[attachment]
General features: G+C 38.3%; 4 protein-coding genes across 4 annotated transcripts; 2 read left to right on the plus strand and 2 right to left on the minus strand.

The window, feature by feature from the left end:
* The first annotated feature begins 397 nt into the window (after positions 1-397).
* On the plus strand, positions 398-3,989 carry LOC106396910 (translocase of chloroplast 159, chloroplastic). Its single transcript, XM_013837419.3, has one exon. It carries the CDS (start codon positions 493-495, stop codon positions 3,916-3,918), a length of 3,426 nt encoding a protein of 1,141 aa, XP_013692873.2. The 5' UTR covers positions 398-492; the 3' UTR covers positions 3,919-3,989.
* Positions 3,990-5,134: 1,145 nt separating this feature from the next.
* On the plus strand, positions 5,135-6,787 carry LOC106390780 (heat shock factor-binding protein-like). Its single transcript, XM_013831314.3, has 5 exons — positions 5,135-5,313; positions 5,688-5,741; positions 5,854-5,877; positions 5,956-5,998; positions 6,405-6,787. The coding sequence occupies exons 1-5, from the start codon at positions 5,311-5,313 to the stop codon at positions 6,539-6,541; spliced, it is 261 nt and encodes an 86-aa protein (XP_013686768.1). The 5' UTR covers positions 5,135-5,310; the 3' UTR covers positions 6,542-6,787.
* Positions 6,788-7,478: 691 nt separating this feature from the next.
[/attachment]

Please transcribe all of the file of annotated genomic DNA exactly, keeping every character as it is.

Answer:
General features: G+C 38.3%; 4 protein-coding genes across 4 annotated transcripts; 2 read left to right on the plus strand and 2 right to left on the minus strand.

The window, feature by feature from the left end:
* The first annotated feature begins 397 nt into the window (after positions 1-397).
* On the plus strand, positions 398-3,989 carry LOC106396910 (translocase of chloroplast 159, chloroplastic). Its single transcript, XM_013837419.3, has one exon. It carries the CDS (start codon positions 493-495, stop codon positions 3,916-3,918), a length of 3,426 nt encoding a protein of 1,141 aa, XP_013692873.2. The 5' UTR covers positions 398-492; the 3' UTR covers positions 3,919-3,989.
* Positions 3,990-5,134: 1,145 nt separating this feature from the next.
* On the plus strand, positions 5,135-6,787 carry LOC106390780 (heat shock factor-binding protein-like). Its single transcript, XM_013831314.3, has 5 exons — positions 5,135-5,313; positions 5,688-5,741; positions 5,854-5,877; positions 5,956-5,998; positions 6,405-6,787. The coding sequence occupies exons 1-5, from the start codon at positions 5,311-5,313 to the stop codon at positions 6,539-6,541; spliced, it is 261 nt and encodes an 86-aa protein (XP_013686768.1). The 5' UTR covers positions 5,135-5,310; the 3' UTR covers positions 6,542-6,787.
* Positions 6,788-7,478: 691 nt separating this feature from the next.